The implementation of an integrated curriculum is also a demanding process. Unless one teacher is responsible for the whole curriculum, two or more teachers must work together. This requires common planning time, and time is a precious commodity in middle schools. Other issues that affect implementation are scheduling, classroom space (including storage), the teachers' classroom management skills, and the ability of teachers to make the transition to constructivist pedagogy.
The extra effort it takes to develop and implement an integrated mathematics, science, and technology curriculum produces significant benefits. Students are able to link concepts learned in one discipline to related concepts in another. Students are more motivated to learn because they not only see the discipline connections, but they see the connections with real life situations. Of lesser importance, but significant to administrators and parents, is the fact that students do score higher on standardized tests in mathematics and science.
Based on the evidence collected during the development of the IMaST program, the following conclusions are offered:
- The development of a standards-based, integrated mathematics, science, and technology curriculum is a challenging task. It requires the development of a curriculum framework, the involvement of classroom teachers and expert reviewers, field-testing with constant feedback, frequent revision, and a consistent process to assure that standards are being met.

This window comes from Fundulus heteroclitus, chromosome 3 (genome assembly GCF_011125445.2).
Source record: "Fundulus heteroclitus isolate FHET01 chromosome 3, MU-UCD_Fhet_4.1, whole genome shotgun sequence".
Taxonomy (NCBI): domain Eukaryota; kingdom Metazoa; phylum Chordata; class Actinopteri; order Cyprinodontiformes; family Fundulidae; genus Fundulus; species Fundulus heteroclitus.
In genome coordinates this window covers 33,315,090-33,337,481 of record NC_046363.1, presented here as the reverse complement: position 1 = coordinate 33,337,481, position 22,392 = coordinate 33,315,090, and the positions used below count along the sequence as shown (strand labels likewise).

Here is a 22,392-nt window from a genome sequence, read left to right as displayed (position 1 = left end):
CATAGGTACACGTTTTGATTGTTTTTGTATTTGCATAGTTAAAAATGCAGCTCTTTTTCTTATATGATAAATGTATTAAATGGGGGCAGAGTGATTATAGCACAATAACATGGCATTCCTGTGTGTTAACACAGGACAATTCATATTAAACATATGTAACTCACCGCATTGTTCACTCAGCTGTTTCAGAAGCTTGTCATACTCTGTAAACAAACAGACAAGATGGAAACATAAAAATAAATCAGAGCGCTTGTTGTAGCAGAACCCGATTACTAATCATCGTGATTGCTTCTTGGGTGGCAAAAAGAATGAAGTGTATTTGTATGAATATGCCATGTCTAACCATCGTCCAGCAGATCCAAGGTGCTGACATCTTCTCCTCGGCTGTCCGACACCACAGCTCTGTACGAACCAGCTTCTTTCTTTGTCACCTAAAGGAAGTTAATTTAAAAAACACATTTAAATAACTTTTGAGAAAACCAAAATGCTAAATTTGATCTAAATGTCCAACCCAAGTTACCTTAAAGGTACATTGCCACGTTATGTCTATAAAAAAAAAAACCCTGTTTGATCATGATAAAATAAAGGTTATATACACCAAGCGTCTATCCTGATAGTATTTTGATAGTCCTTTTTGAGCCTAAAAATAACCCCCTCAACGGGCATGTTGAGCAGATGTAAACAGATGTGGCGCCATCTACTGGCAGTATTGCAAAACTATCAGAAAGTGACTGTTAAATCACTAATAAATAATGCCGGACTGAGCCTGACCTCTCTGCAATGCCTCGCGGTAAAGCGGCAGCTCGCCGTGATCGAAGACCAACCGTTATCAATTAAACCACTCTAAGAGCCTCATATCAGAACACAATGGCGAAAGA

- To assure that a curriculum is standards-based, developers must begin with standards as the curriculum framework. This framework must be developed and constantly checked against the standards during each stage of development. An external review near the end of the development process is recommended to assure that the standards from each discipline have been incorporated into the materials.
- There are significant barriers to the implementation of integrated materials. These include lack of planning time, facility inadequacies, and individual and statewide assessment issues. These barriers are reduced through strong, district-wide administrative support.
- The IMaST program has the potential for causing students to score as well as or better than students in traditional programs on assessments such as TIMSS. Some of this increase may be due to the IMaST curriculum.
- The implementation of IMaST requires a well-planned professional development program including an intervention of at least one week of full-time inservice training, plus ongoing support.
- Administrative and community support is essential for the implementation and sustainability of an integrated program.
- State and local policies not only impact the development process, but also the sustainability of the curriculum.
- Many schools do not have enough technology teachers for all students to have a year-long technology experience at each grade level. This is particularly true at the sixth grade level. In order for students to make progress toward meeting the Standards for Technological Literacy, it is essential for math and science teachers to provide instructional support. In this case, professional development in technology for math and science teachers is required.
- Some IMaST students are frustrated when they initially enter an integrated, hands-on program, but they soon adjust to the active learning process. Follow-up studies show that students make successful transitions in mathematics and science courses when they matriculate to high school.
Recommendations for Further Research